Interacting with people is something that we must do in daily life. When interpersonal relationship issues occur with people we see and interact with often, rebellious choices create a history that will carry over into future interactions. Telling that coworker what you think of him might seem like a good idea, but you will need to interact with him again at some point. The same actions and attitudes that triggered your previous exchanges will have to be resolved, and the negative consequences of your last rebellion will be added on top.

The closer your relationship with someone, the deeper and more hurtful the consequences of rebellion can be. Problems with a store clerk whom you might see occasionally are not necessarily a big deal in the grand scheme of your life. But rebellious choices in your relationship with your spouse or children can drive wedges between you that may become chasms over time.

There will always be consequences to relationship rebellion. Before you attempt a quick-fix rebellious action, consider what results your actions may cause.

Next, even if we consider the consequences of rebelling, we often assume we will be immune to those consequences, especially if they are not immediately apparent.

There is something about the human spirit that becomes stupid when consequences are not immediate. When we think about emotional or relational repercussions, it is all the easier to deny potential consequences as we believe we can bury them under the surface of our hearts and not be affected by them. So, we reason in ourselves that little relational issues will stay little.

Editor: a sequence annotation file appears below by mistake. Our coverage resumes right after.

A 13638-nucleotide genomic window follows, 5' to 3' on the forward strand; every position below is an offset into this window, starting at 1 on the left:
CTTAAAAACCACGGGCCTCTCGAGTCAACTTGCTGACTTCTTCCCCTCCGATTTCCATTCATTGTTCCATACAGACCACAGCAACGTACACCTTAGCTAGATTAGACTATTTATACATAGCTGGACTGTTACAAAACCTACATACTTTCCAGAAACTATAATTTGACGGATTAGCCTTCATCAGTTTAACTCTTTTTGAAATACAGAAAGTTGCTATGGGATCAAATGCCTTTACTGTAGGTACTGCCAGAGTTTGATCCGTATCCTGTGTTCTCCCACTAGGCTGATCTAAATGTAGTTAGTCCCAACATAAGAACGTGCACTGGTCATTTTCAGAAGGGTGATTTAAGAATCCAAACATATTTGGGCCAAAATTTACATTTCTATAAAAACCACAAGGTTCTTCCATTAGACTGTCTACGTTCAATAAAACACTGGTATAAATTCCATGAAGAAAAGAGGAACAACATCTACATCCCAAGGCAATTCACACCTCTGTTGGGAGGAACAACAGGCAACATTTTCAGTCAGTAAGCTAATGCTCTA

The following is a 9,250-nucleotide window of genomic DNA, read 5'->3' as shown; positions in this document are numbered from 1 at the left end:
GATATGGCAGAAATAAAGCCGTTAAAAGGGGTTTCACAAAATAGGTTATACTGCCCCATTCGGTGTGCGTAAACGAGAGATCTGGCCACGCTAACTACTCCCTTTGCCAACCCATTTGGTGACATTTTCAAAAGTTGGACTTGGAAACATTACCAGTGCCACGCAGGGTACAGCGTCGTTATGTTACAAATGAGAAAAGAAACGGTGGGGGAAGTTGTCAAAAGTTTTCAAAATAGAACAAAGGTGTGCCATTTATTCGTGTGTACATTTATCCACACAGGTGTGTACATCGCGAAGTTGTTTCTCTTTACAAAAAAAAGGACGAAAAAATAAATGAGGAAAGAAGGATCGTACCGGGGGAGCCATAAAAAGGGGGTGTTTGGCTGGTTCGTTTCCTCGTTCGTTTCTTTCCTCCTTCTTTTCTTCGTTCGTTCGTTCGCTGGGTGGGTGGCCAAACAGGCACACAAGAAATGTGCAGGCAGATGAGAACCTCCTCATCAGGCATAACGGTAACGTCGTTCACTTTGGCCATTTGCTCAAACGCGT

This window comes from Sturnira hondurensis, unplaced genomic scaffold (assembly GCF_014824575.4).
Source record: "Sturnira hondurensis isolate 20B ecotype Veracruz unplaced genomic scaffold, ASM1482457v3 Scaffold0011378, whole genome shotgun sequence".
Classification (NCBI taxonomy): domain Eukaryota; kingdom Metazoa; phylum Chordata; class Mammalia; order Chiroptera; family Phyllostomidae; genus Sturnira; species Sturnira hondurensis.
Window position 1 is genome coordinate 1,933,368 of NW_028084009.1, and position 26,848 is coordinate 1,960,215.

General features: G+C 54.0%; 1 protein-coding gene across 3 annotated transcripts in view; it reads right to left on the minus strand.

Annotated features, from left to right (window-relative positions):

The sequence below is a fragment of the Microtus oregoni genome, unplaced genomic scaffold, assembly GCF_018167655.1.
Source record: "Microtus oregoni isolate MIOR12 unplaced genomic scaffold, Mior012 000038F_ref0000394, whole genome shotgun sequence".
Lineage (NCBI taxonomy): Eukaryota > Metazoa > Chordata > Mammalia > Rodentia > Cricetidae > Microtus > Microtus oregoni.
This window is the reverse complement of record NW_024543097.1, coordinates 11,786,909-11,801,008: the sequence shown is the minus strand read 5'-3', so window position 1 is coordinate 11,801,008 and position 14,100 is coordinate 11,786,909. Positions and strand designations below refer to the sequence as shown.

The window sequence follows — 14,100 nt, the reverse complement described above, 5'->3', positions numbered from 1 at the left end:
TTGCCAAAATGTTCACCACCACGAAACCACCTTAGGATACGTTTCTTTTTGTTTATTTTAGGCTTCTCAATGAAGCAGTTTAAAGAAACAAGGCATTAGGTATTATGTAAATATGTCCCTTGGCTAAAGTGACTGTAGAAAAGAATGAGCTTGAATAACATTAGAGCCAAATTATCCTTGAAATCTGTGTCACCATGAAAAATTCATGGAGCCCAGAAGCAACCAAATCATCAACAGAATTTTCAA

It is important to understand that the consequences of relational rebellion might not be immediate, but they will be very real. Relational consequences will affect us. They will surface even when buried. And they will always grow bigger over time.

You and I are never immune to the consequences of relational rebellion. And remember, those consequences will be more severe and heavier the closer we are to the person with whom we have the relationship.

Finally, we usually do not think about how permanent some consequences will be.

The sad truth is that some consequences of rebellion never go away. When an action of rebellion creates a new dynamic in a relationship, those actions cannot be undone. So, certain consequences will be permanent.

By the way, I do not intend to suggest that relationships cannot be healed. I will state the opposite and say broken relationships are always better when there is repair rather than rebellion. I can hear the hypothetical objections running through the minds of some folks. “What about this situation?” “What about that unique circumstance?” Relationships are complicated, and a simple statement like “all relationships are better when healed” might seem naive and overly broad. But I stand by this claim. When we heal relationships, whatever the pain endured and absorbed, the relationship will be better after the fact. While it is true that ending some relationships might be a better choice in some situations, the hurt and pain of such an end will not necessarily be less than they would be if people chose to make an effort to repair the relationship rather than end it altogether.

But the point is that when we allow certain elements, words, actions, and choices to enter into a relationship dynamic, the consequences of those things are often quite permanent. Examples that come to mind are major things like affairs, abuse, manipulation, and seasons of abandonment. When we choose such rebellious actions, the baggage will permanently be present in the relationship, even after it is healed. People can choose to overcome such incredible hurt, but they will have to make that choice over and over again to maintain a healthy relationship.

Rebelling in a relationship is costly. No one is immune from the consequences of rebellious actions. And many of those consequences are life-long and cannot be removed from the relationship dynamic once they enter.

Take it from me. Before you rebel, think about the consequences. 

And what about the consequences of repairing a relationship? More on that next time.